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I'm just wondering what's special with 32 and 64 that they became the chosen "bit-size"? You know I hear these things like 32-bit. I can't get what's special with these numbers? What if I want to build a PC that's 57-bits??

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closed as primarily opinion-based by JakeGould, Tim, Ken White, mario, Lance Roberts Dec 29 '13 at 4:23

Many good questions generate some degree of opinion based on expert experience, but answers to this question will tend to be almost entirely based on opinions, rather than facts, references, or specific expertise.If this question can be reworded to fit the rules in the help center, please edit the question.

What about airplane food? Why is it so bad? And how come doughnuts don’”t have nuts in them. Whoa! Seriously, 32 & 6 are multiples of 8. Read up on the first 8 bit processor. And then think about it. en.wikipedia.org/wiki/8-bit – JakeGould Dec 29 '13 at 1:53
Not an answer, but there's a bit to this. There have been 12-bit, 36-bit, and 48-bit architectures. Depending on how you define it, I've owned a computer with a 24-bit architecture. – Michael Petrotta Dec 29 '13 at 1:55
I still don't get... so it was IBM who decided all this?? @JakeGould – Question Everything Dec 29 '13 at 1:57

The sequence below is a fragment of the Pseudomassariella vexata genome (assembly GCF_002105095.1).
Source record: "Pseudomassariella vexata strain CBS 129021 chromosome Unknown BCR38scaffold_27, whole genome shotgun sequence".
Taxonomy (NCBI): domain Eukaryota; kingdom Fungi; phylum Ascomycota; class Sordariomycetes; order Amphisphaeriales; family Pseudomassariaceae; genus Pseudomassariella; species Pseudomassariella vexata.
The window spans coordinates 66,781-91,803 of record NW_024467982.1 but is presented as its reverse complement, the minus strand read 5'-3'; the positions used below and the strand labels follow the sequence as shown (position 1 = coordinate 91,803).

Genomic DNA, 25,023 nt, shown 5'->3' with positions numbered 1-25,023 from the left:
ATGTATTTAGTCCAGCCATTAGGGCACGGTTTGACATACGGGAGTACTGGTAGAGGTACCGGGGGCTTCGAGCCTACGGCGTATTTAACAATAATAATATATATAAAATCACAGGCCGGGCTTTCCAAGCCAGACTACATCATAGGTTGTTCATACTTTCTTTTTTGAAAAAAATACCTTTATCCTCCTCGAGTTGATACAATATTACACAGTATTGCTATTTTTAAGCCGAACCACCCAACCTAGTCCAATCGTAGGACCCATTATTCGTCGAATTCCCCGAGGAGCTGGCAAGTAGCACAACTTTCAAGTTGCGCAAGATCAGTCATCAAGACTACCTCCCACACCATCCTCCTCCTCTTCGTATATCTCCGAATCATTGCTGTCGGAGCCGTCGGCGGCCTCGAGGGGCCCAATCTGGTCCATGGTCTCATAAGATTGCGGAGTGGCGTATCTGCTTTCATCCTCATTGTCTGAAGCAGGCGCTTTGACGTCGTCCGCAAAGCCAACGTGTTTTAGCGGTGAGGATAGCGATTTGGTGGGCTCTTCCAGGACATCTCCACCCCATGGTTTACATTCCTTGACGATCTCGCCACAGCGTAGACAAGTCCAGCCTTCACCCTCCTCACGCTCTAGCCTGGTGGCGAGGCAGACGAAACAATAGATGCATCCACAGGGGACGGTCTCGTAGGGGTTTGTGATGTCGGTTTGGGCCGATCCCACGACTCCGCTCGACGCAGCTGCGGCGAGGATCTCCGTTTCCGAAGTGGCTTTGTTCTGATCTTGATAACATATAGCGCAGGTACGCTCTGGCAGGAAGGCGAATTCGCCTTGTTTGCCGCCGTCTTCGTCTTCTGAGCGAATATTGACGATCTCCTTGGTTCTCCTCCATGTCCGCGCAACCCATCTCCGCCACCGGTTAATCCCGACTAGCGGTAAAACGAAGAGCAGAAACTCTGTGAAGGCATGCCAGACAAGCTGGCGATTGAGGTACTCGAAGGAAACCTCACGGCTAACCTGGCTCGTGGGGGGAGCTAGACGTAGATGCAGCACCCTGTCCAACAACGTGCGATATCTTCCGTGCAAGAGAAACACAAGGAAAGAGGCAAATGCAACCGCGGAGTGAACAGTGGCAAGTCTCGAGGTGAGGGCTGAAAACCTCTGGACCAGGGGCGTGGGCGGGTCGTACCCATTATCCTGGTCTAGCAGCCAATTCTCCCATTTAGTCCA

@KishoreE I have linked to articles on the ISA standards and EISA standard. You might as well ask why all light switches wire the same way. And why custom light switches cost more money. – JakeGould Dec 29 '13 at 1:59
hey why are people voting off my question, is it really so stupid to ask this kind of question? for me it makes sense you know... – Question Everything Dec 29 '13 at 2:07

You know I hear these things like 32-bit. I can't get what's special with these numbers? What if I want to build a PC that's 57-bits??

32 and 64 are multiples of 8. And to my knowledge this all has roots in Industry Standard Architecture (ISA). Which then leads to the Extended Industry Standard Architecture (EISA).

Which boils down to this: It’s the same reason there are light bulb socket standards & nut/bolt standards. If you want to build a “57-bit” system, good luck with that. You would have to build a machine from the literal ground up based on a 57-bit standard which you will have to come up with. The original IBM PC architecture was built around the Intel 8088 chip which itself was based on an 8-bit standard. And since that architecture was based on an open standard—which happened to be 8-bit—manufactures followed that standard & even developed their own to assure interoperability.

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now this is getting somewhere... im reading the links! points for you – Question Everything Dec 29 '13 at 2:00
This neglects the fact that PDP-11's predated ISA by a considerable time, and that there were other (non-Intel) 8 / 16 / 32-bit microprocessors before ISA hit the streets (as it were). IMO, ISA was a reaction to the trend in microprocessor architectures ... not the other way around. – Stephen C Dec 30 '13 at 3:13
Perhaps, but in general standards are standard for a reason. – JakeGould Dec 30 '13 at 3:20

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